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Printing services to expand over summer

Catherine Anderson uses the Student Government Computer Services (SGCS) lab in the Marshall Student Center (MSC) every day, but said she wishes there were more convenient options on campus.

“(I wish) the Library had free printers,” Anderson, a sophomore majoring in dance, said. “(I wish the computer lab in the MSC) was open later. There are certain times of the day that the lines are really long.”

Anderson, and other USF students, may see these wishes realized during the summer.

Student Government (SG) Chief of Staff Ken Getty said SG is working to expand printing options.

“A lot of services at USF are really confusing and you’re torn in all these different directions,” he said. “The ultimate goal is to streamline our services and enhance what students have now.”

Getty said there would be free printing services available to students 24 hours a day, seven days a week, offering the ability to use a laptop to send a file to any on-campus printer and print “within seconds.”

He said those changes have been a part of a yearlong printing initiative since April 2010 when he entered the SG administration, and he hopes to see printing services expand beyond the MSC as well.

SG Computer Services Director Kavish Patel said the purchase of the new printers is being approved by the Information Technology center on campus – a process that has taken two semesters of USF administrative meetings.

Patel said he believes the changes are feasible and something students can expect to see this summer.

“My staff is clearly capable of implementing a system like that,” Patel said. “However, these changes will be seen after the more basic changes are implemented.”

In summer 2010, SGCS consulted with Xerox and Ricoh USA, which offered plans that Patel said would cut their costs in half.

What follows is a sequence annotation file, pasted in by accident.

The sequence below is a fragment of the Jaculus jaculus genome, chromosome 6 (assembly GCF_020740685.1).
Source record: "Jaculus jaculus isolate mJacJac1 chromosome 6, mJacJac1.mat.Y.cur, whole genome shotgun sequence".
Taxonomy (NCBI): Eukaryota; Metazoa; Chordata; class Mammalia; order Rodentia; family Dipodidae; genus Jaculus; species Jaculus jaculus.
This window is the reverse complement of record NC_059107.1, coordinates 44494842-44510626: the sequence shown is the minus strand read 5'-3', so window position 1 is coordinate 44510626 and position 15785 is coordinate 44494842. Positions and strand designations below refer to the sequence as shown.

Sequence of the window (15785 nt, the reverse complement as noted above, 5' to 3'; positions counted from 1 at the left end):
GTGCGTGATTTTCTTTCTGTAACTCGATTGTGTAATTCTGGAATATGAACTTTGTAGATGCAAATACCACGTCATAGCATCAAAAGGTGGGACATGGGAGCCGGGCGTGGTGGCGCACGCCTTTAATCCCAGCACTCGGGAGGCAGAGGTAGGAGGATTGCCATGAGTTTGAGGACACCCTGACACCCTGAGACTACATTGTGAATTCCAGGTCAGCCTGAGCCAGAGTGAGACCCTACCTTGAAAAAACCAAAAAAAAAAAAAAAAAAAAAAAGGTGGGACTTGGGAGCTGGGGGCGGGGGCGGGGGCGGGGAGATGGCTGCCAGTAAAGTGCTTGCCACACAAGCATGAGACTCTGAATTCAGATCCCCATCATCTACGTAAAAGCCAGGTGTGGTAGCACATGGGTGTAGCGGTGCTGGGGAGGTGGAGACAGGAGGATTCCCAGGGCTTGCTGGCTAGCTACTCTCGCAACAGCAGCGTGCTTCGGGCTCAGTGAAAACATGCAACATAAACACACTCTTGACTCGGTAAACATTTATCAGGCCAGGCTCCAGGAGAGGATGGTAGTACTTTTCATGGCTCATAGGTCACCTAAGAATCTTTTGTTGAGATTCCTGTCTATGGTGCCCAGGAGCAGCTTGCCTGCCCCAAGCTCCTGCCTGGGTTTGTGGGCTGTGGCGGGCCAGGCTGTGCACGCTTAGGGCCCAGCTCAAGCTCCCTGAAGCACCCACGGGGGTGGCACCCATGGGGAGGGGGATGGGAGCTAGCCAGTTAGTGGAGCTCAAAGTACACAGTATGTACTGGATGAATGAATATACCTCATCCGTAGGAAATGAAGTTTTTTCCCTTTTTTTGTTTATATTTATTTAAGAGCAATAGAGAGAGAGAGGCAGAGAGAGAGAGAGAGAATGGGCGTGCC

“It can improve the cost and give us better technology,” he said. “The wear and tear on the printers has been continuous. One printer has had its roller kits replaced four times. Replacing parts on them can be more costly (than buying a new printer).”

Getty said SGCS, which allows students to print up to 40 free sheets of paper per day, 14 of which may be in color, will have made 7.5 million free prints this fiscal year alone.

Patel said the computer lab, which currently uses Hewlett-Packard (HP) printers, is incurring costs of seven-tenths of a cent per black-and-white printout and 24 cents per color printout.

However, the policy is not an efficient one, Getty said

“Our current model will never reach an economy of scale,” Getty said. “We currently print 6 million black-and-white prints and 1.5 million color prints, which cost as much as black-and-white prints. Even as prints increase, that number will never balance.”

Patel said switching to Xerox and Ricoh, which offer maintenance services – not currently offered by HP – and fixed toner and ink costs, would decrease prices for each printout.

Getty said he travelled to seven other campuses, including the University of Washington (UW) and University of California at Los Angeles, to see which model would best suit USF.

“We really started investigating the possibility of having a stand-alone print center on campus,” Getty said. “Really after investigating how that model would work at USF, we determined that it would not be feasible to have a revenue-generating, for-profit print center.”

Getty said that the model he hopes USF will adopt is most similar to a model found at UW, where students can print from their laptop to an on-campus printer. Getty said SG will maintain free printouts at USF with the new services, but the maximum may change.

“We would vastly increase services (to students) with scanning, faxing and copying, and it would not cost any more to Student Government,” he said.

Getty and Patel, who plan to graduate in May and August respectively, hope to see the changes implemented before they leave the school.

“(We) hope to start testing (the new systems) in the summer when less students are on campus and we can experiment,” Patel said.

Getty said the model is one conducive to the lifestyles of USF students like Anderson.

“We are creating a printing system that is reflective of the dynamic students on this campus,” he said. “Students can be on the go and still be able to access better printing services.”